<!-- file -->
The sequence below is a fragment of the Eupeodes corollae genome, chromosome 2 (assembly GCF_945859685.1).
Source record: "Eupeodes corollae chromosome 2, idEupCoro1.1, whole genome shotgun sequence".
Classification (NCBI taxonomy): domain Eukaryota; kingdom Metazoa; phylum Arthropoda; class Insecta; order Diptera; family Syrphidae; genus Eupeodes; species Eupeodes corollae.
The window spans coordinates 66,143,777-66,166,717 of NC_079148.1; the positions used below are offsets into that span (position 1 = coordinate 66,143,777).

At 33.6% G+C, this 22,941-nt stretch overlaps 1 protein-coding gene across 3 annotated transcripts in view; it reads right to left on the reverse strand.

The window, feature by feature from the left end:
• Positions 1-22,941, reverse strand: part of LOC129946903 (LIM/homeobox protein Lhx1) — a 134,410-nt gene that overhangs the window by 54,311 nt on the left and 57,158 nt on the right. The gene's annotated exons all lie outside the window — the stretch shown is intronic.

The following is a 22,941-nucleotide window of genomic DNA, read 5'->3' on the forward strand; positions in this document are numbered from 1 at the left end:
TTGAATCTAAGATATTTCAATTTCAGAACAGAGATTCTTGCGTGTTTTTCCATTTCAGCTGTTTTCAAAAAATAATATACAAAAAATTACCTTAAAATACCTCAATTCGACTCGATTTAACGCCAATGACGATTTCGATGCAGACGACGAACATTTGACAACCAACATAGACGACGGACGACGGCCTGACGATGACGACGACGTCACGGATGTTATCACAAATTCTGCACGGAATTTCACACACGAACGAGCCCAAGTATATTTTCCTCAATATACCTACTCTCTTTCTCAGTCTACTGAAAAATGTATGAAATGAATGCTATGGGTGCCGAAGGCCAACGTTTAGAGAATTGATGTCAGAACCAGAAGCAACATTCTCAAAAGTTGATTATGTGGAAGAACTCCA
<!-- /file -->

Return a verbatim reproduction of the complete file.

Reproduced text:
The sequence below is a fragment of the Eupeodes corollae genome, chromosome 2 (assembly GCF_945859685.1).
Source record: "Eupeodes corollae chromosome 2, idEupCoro1.1, whole genome shotgun sequence".
Classification (NCBI taxonomy): domain Eukaryota; kingdom Metazoa; phylum Arthropoda; class Insecta; order Diptera; family Syrphidae; genus Eupeodes; species Eupeodes corollae.
The window spans coordinates 66,143,777-66,166,717 of NC_079148.1; the positions used below are offsets into that span (position 1 = coordinate 66,143,777).

At 33.6% G+C, this 22,941-nt stretch overlaps 1 protein-coding gene across 3 annotated transcripts in view; it reads right to left on the reverse strand.

The window, feature by feature from the left end:
• Positions 1-22,941, reverse strand: part of LOC129946903 (LIM/homeobox protein Lhx1) — a 134,410-nt gene that overhangs the window by 54,311 nt on the left and 57,158 nt on the right. The gene's annotated exons all lie outside the window — the stretch shown is intronic.

The following is a 22,941-nucleotide window of genomic DNA, read 5'->3' on the forward strand; positions in this document are numbered from 1 at the left end:
TTGAATCTAAGATATTTCAATTTCAGAACAGAGATTCTTGCGTGTTTTTCCATTTCAGCTGTTTTCAAAAAATAATATACAAAAAATTACCTTAAAATACCTCAATTCGACTCGATTTAACGCCAATGACGATTTCGATGCAGACGACGAACATTTGACAACCAACATAGACGACGGACGACGGCCTGACGATGACGACGACGTCACGGATGTTATCACAAATTCTGCACGGAATTTCACACACGAACGAGCCCAAGTATATTTTCCTCAATATACCTACTCTCTTTCTCAGTCTACTGAAAAATGTATGAAATGAATGCTATGGGTGCCGAAGGCCAACGTTTAGAGAATTGATGTCAGAACCAGAAGCAACATTCTCAAAAGTTGATTATGTGGAAGAACTCCA